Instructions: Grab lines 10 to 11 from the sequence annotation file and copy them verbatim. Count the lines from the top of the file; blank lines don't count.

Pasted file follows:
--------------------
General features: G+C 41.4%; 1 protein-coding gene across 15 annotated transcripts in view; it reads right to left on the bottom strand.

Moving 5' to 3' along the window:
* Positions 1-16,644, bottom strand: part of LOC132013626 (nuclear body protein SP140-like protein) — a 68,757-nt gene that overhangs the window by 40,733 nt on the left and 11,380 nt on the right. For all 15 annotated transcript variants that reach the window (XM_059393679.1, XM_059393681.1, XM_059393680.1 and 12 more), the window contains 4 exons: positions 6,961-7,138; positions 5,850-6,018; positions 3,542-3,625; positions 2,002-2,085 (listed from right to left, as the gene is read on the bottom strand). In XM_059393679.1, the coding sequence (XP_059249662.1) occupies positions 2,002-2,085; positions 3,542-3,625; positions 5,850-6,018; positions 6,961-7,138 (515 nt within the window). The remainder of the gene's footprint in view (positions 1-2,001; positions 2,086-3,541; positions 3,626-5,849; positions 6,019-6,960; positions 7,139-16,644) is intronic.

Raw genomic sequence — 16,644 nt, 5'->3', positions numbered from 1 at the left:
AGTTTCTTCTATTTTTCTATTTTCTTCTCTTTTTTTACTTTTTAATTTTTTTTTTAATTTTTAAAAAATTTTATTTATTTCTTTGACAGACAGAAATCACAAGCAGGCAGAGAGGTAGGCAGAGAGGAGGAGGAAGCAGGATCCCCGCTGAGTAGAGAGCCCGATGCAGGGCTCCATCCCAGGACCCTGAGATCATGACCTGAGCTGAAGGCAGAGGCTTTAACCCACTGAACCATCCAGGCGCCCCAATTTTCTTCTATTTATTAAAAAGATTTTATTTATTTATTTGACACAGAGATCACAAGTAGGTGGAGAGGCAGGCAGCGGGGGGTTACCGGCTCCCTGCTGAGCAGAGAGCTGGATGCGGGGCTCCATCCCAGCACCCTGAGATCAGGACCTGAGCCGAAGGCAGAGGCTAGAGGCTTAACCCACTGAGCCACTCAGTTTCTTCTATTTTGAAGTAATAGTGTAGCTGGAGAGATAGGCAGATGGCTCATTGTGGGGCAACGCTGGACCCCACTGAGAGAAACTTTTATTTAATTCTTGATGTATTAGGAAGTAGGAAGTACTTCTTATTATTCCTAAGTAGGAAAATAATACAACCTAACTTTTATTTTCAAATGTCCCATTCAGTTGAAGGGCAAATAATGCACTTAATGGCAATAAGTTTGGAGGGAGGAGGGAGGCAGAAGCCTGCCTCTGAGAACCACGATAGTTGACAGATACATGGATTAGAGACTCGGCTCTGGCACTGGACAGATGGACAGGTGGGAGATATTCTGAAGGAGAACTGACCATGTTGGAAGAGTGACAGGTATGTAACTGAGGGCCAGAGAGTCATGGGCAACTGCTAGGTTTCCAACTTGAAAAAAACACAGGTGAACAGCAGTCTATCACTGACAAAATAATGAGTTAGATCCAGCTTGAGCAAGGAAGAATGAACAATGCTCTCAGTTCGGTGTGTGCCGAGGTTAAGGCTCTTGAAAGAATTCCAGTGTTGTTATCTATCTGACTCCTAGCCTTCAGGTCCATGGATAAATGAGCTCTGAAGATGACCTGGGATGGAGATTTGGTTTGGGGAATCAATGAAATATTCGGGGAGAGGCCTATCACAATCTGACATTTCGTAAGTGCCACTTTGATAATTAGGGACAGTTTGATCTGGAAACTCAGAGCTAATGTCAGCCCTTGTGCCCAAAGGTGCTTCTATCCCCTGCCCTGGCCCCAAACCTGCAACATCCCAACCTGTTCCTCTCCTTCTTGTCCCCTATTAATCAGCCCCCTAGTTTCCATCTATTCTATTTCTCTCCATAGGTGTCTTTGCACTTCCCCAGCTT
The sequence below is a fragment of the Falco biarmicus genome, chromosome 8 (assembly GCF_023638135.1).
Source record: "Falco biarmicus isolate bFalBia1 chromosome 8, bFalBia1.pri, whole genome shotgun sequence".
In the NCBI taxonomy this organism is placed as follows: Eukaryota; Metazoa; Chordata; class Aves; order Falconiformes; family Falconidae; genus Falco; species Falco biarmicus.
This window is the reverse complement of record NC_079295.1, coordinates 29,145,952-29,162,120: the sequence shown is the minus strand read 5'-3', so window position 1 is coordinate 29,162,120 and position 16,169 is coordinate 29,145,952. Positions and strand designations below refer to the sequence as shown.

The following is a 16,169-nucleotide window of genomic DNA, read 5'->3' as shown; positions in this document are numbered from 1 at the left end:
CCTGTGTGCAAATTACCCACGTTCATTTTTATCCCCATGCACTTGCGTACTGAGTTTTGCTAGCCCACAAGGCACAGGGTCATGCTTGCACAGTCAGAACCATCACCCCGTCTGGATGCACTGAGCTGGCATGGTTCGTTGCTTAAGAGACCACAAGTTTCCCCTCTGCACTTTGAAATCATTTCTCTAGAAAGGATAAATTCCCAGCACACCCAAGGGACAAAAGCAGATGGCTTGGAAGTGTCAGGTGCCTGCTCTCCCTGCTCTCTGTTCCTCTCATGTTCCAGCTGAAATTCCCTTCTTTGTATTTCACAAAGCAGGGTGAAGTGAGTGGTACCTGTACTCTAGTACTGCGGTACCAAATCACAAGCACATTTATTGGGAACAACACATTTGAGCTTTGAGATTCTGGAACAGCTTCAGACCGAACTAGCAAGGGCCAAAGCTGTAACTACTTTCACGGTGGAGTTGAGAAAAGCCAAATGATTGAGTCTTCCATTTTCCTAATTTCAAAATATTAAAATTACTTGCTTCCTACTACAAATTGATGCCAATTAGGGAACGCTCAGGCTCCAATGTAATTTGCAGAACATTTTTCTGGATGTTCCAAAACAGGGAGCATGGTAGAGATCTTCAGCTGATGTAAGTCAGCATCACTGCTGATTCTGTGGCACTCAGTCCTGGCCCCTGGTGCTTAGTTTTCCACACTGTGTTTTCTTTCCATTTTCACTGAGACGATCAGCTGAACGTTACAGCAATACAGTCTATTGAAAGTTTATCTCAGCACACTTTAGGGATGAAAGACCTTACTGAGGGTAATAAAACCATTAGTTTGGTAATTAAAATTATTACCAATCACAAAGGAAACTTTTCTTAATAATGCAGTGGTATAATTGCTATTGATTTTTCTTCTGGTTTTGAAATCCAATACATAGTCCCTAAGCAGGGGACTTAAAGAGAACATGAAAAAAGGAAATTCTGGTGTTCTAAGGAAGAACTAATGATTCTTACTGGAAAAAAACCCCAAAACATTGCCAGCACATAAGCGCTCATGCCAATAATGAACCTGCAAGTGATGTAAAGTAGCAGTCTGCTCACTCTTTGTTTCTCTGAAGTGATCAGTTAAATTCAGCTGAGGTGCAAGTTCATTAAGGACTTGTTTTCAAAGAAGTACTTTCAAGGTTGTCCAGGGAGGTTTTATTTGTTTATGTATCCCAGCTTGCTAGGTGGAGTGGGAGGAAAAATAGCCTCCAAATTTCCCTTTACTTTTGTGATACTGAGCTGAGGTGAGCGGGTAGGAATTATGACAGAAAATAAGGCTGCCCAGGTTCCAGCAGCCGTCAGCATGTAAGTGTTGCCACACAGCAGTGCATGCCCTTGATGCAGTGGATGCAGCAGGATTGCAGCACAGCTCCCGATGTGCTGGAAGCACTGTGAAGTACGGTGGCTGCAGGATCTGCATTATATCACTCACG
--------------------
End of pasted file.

The following is a 16,169-nucleotide window of genomic DNA, read 5'->3' as shown; positions in this document are numbered from 1 at the left end:
CCTGTGTGCAAATTACCCACGTTCATTTTTATCCCCATGCACTTGCGTACTGAGTTTTGCTAGCCCACAAGGCACAGGGTCATGCTTGCACAGTCAGAACCATCACCCCGTCTGGATGCACTGAGCTGGCATGGTTCGTTGCTTAAGAGACCACAAGTTTCCCCTCTGCACTTTGAAATCATTTCTCTAGAAAGGATAAATTCCCAGCACACCCAAGGGACAAAAGCAGATGGCTTGGAAGTGTCAGGTGCCTGCTCTCCCTGCTCTCTGTTCCTCTCATGTTCCAGCTGAAATTCCCTTCTTTGTATTTCACAAAGCAGGGTGAAGTGAGTGGTACCTGTACTCTAGTACTGCGGTACCAAATCACAAGCACATTTATTGGGAACAACACATTTGAGCTTTGAGATTCTGGAACAGCTTCAGACCGAACTAGCAAGGGCCAAAGCTGTAACTACTTTCACGGTGGAGTTGAGAAAAGCCAAATGATTGAGTCTTCCATTTTCCTAATTTCAAAATATTAAAATTACTTGCTTCCTACTACAAATTGATGCCAATTAGGGAACGCTCAGGCTCCAATGTAATTTGCAGAACATTTTTCTGGATGTTCCAAAACAGGGAGCATGGTAGAGATCTTCAGCTGATGTAAGTCAGCATCACTGCTGATTCTGTGGCACTCAGTCCTGGCCCCTGGTGCTTAGTTTTCCACACTGTGTTTTCTTTCCATTTTCACTGAGACGATCAGCTGAACGTTACAGCAATACAGTCTATTGAAAGTTTATCTCAGCACACTTTAGGGATGAAAGACCTTACTGAGGGTAATAAAACCATTAGTTTGGTAATTAAAATTATTACCAATCACAAAGGAAACTTTTCTTAATAATGCAGTGGTATAATTGCTATTGATTTTTCTTCTGGTTTTGAAATCCAATACATAGTCCCTAAGCAGGGGACTTAAAGAGAACATGAAAAAAGGAAATTCTGGTGTTCTAAGGAAGAACTAATGATTCTTACTGGAAAAAAACCCCAAAACATTGCCAGCACATAAGCGCTCATGCCAATAATGAACCTGCAAGTGATGTAAAGTAGCAGTCTGCTCACTCTTTGTTTCTCTGAAGTGATCAGTTAAATTCAGCTGAGGTGCAAGTTCATTAAGGACTTGTTTTCAAAGAAGTACTTTCAAGGTTGTCCAGGGAGGTTTTATTTGTTTATGTATCCCAGCTTGCTAGGTGGAGTGGGAGGAAAAATAGCCTCCAAATTTCCCTTTACTTTTGTGATACTGAGCTGAGGTGAGCGGGTAGGAATTATGACAGAAAATAAGGCTGCCCAGGTTCCAGCAGCCGTCAGCATGTAAGTGTTGCCACACAGCAGTGCATGCCCTTGATGCAGTGGATGCAGCAGGATTGCAGCACAGCTCCCGATGTGCTGGAAGCACTGTGAAGTACGGTGGCTGCAGGATCTGCATTATATCACTCACG